J.P. Morgan and James J. Hill owned two large corporations in the railroad industry. Morgan and Hill saw if they worked together they could gain control of Burlington Railroad. Morgan and Hill arranged a new corporation which they jointly controlled called the Northern Securities Company. Theodore Roosevelt saw this as a bad monopoly and decided to bring it to court under a violation of the Sherman Anti-trust Act. The Supreme Court upholds the antitrust suit against Northern Securities Company.
  • Lochner vs. New York

    Lochner vs. New York
    Lochner owned a bakery and was convicted for making one of his workers work more than 60 hours a week. New York's labor law limited the number of hours a day and week a baker could work each day. Lochner argued that Labor law was a violation of the Fourteenth Amendment and that he had the right to free contract. New York argued that the workers needed to be protected from working dangerously long hours. The court overturns New York law setting maximum working hours. workers.
  • Muller vs. Oregon

    Muller vs. Oregon
    Oregon legislature passed an act saying that women could not work in any mechanical establishment, factory, or laundry for more than 10 hour. Muller violated it and brought his case to the Supreme Court. Muller argued that the act set in place violated the Fourteenth Amendment. Oregon presented evidence on the physiology of women and the effect of long hours on women. The court upheld the Oregon regulation and distinguished the difference between the sexes but did not overrule Lochner vs. NY.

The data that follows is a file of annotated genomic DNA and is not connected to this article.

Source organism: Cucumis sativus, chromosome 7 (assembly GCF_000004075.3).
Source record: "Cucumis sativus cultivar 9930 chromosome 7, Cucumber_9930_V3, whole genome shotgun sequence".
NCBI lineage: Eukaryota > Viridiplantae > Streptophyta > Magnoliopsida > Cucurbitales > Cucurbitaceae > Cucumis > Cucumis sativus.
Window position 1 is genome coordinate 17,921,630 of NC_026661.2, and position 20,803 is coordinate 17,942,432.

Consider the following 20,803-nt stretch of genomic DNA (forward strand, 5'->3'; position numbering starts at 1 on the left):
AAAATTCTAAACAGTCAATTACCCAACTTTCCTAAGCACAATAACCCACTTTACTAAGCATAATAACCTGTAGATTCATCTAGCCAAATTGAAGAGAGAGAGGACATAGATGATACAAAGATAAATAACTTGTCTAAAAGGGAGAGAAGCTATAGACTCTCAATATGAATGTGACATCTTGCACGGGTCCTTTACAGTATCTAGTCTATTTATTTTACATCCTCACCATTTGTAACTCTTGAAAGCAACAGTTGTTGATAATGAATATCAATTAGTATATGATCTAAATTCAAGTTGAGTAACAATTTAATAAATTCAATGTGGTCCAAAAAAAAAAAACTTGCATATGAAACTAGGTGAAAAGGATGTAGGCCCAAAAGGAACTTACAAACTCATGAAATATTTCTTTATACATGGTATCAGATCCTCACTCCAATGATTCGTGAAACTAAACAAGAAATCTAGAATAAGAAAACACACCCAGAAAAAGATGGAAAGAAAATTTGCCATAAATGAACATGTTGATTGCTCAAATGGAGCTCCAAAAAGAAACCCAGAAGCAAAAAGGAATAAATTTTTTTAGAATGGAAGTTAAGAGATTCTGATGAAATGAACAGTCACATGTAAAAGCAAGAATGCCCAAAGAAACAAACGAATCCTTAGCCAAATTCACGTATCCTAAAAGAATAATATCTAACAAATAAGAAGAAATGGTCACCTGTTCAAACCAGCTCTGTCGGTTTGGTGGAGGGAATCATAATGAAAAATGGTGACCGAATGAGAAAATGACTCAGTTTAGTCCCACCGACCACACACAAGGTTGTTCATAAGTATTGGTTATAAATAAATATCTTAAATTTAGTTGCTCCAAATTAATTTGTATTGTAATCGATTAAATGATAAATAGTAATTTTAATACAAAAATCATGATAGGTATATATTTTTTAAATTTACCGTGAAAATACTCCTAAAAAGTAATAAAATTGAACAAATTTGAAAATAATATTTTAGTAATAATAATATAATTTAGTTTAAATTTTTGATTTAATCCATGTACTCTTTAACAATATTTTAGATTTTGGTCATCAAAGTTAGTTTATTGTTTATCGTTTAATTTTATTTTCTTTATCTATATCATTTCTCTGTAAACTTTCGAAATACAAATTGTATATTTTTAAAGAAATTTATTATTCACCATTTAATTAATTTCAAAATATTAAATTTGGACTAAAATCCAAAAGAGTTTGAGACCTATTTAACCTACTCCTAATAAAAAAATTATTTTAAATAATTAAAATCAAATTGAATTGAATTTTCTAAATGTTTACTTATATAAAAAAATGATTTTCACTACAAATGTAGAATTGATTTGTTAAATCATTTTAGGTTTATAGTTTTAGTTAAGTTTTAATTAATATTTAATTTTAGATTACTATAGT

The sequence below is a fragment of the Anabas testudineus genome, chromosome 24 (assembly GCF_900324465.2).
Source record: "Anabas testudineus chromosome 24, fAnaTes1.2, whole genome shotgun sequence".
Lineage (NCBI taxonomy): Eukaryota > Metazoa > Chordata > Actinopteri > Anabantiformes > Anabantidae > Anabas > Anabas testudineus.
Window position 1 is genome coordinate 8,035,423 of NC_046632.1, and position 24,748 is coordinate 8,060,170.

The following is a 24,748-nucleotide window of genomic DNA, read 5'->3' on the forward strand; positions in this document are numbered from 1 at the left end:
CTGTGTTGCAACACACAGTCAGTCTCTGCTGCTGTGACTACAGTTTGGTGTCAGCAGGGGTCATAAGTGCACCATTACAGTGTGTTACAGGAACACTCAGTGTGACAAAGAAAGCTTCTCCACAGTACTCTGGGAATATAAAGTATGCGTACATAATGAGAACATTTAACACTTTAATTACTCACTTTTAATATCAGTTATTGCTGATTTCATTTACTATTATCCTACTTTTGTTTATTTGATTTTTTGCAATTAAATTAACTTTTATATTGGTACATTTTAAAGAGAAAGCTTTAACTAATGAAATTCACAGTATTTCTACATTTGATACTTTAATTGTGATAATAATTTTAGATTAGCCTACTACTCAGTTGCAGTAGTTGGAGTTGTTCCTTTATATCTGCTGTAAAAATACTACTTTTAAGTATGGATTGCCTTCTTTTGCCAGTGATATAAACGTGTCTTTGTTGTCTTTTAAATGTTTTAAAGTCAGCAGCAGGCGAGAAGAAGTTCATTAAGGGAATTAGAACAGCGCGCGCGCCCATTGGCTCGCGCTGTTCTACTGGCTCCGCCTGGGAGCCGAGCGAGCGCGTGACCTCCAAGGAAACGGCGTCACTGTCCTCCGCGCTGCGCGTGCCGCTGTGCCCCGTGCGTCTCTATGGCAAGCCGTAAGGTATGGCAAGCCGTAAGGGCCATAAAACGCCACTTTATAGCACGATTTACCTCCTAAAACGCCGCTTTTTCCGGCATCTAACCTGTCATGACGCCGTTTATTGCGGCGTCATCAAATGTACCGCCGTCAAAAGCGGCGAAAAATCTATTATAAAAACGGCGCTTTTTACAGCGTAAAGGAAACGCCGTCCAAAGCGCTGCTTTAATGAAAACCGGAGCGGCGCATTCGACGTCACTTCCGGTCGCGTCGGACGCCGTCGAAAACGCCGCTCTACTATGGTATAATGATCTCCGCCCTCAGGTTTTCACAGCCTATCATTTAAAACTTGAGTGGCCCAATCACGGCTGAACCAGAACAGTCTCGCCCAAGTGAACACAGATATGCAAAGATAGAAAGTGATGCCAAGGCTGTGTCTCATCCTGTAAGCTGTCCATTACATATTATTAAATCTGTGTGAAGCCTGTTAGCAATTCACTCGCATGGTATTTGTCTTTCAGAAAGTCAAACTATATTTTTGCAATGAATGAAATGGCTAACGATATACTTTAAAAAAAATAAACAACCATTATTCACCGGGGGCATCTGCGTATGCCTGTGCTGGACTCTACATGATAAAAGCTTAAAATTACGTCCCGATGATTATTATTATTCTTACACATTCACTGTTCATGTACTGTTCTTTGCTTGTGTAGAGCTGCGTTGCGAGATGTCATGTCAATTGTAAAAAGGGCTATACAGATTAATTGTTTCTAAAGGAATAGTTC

• Standard Oil Co. vs. U.S.

    Standard Oil Co. vs. U.S.
    John D. Rockefeller controlled the nation's oil business and scorned congressional efforts to outlaw combinations in restraint of trade. Theodore Roosevelt sought to prosecute Standard Oil under the Sherman Antitrust Act. The Supreme Court orders dissolution of Standard Oil because it conspired to restrain the trade and commerce in violation of the Sherman Act, and was split into many smaller companies.
  • Schenck vs. United States

    Schenck vs. United States
    Charles Schenck was the Secretary of the Socialist Party of America who sent out leaflets that promoted obstruction to the draft. Schenck was charged with violation of the Espionage Act by attempting to cause havoc in the military and to hinder recruitment. The case was brought to the Supreme Court in which they ruled it was not protected by the First Amendment, because it created a clear and present danger to enlistment and recruiting armed forces during WWI.